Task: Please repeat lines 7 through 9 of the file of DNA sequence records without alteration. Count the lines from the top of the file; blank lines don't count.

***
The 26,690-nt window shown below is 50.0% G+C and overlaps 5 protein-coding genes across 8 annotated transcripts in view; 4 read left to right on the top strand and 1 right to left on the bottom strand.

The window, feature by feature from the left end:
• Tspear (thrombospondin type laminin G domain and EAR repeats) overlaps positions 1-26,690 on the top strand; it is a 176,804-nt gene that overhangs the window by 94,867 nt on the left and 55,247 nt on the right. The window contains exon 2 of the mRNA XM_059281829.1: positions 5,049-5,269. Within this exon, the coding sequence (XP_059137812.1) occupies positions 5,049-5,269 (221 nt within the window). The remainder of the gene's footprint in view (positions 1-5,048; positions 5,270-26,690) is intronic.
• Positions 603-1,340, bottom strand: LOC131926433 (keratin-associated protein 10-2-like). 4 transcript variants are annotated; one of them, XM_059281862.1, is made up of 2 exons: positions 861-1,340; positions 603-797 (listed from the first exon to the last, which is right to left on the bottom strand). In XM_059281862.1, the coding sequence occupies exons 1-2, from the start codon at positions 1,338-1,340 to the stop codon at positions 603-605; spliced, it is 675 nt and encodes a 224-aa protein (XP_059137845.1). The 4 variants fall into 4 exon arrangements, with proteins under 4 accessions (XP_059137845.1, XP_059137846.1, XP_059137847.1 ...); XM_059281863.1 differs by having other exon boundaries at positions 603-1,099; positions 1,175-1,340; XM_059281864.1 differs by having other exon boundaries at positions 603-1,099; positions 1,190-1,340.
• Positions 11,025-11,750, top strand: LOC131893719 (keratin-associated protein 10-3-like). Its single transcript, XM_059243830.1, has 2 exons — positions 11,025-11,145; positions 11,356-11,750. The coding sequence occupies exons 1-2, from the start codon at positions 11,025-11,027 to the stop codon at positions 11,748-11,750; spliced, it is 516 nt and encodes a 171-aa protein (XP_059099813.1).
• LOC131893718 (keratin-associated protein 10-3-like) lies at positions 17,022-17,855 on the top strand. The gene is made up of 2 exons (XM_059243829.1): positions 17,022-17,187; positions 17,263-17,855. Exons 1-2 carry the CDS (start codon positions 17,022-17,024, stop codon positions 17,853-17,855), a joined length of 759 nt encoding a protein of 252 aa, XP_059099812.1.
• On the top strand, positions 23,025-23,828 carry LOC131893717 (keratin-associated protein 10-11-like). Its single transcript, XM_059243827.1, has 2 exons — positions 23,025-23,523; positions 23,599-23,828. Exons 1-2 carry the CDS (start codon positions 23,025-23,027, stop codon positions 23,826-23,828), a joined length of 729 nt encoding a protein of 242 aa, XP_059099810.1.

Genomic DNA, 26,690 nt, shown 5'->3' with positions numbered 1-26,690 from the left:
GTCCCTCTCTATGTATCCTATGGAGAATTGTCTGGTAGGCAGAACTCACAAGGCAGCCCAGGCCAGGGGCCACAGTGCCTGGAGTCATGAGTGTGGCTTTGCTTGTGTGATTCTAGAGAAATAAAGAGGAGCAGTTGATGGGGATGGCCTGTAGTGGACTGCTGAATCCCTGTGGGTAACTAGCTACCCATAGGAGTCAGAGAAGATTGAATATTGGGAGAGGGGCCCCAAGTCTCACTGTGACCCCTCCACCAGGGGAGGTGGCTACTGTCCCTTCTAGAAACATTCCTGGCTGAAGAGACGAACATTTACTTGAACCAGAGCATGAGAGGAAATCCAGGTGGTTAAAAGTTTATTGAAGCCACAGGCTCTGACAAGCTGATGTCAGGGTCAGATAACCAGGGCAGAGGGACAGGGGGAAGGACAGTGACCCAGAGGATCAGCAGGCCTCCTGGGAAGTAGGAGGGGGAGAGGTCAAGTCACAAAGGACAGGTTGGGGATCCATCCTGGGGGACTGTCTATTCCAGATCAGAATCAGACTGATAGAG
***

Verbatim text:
• On the top strand, positions 23,025-23,828 carry LOC131893717 (keratin-associated protein 10-11-like). Its single transcript, XM_059243827.1, has 2 exons — positions 23,025-23,523; positions 23,599-23,828. Exons 1-2 carry the CDS (start codon positions 23,025-23,027, stop codon positions 23,826-23,828), a joined length of 729 nt encoding a protein of 242 aa, XP_059099810.1.

Genomic DNA, 26,690 nt, shown 5'->3' with positions numbered 1-26,690 from the left:
GTCCCTCTCTATGTATCCTATGGAGAATTGTCTGGTAGGCAGAACTCACAAGGCAGCCCAGGCCAGGGGCCACAGTGCCTGGAGTCATGAGTGTGGCTTTGCTTGTGTGATTCTAGAGAAATAAAGAGGAGCAGTTGATGGGGATGGCCTGTAGTGGACTGCTGAATCCCTGTGGGTAACTAGCTACCCATAGGAGTCAGAGAAGATTGAATATTGGGAGAGGGGCCCCAAGTCTCACTGTGACCCCTCCACCAGGGGAGGTGGCTACTGTCCCTTCTAGAAACATTCCTGGCTGAAGAGACGAACATTTACTTGAACCAGAGCATGAGAGGAAATCCAGGTGGTTAAAAGTTTATTGAAGCCACAGGCTCTGACAAGCTGATGTCAGGGTCAGATAACCAGGGCAGAGGGACAGGGGGAAGGACAGTGACCCAGAGGATCAGCAGGCCTCCTGGGAAGTAGGAGGGGGAGAGGTCAAGTCACAAAGGACAGGTTGGGGATCCATCCTGGGGGACTGTCTATTCCAGATCAGAATCAGACTGATAGAG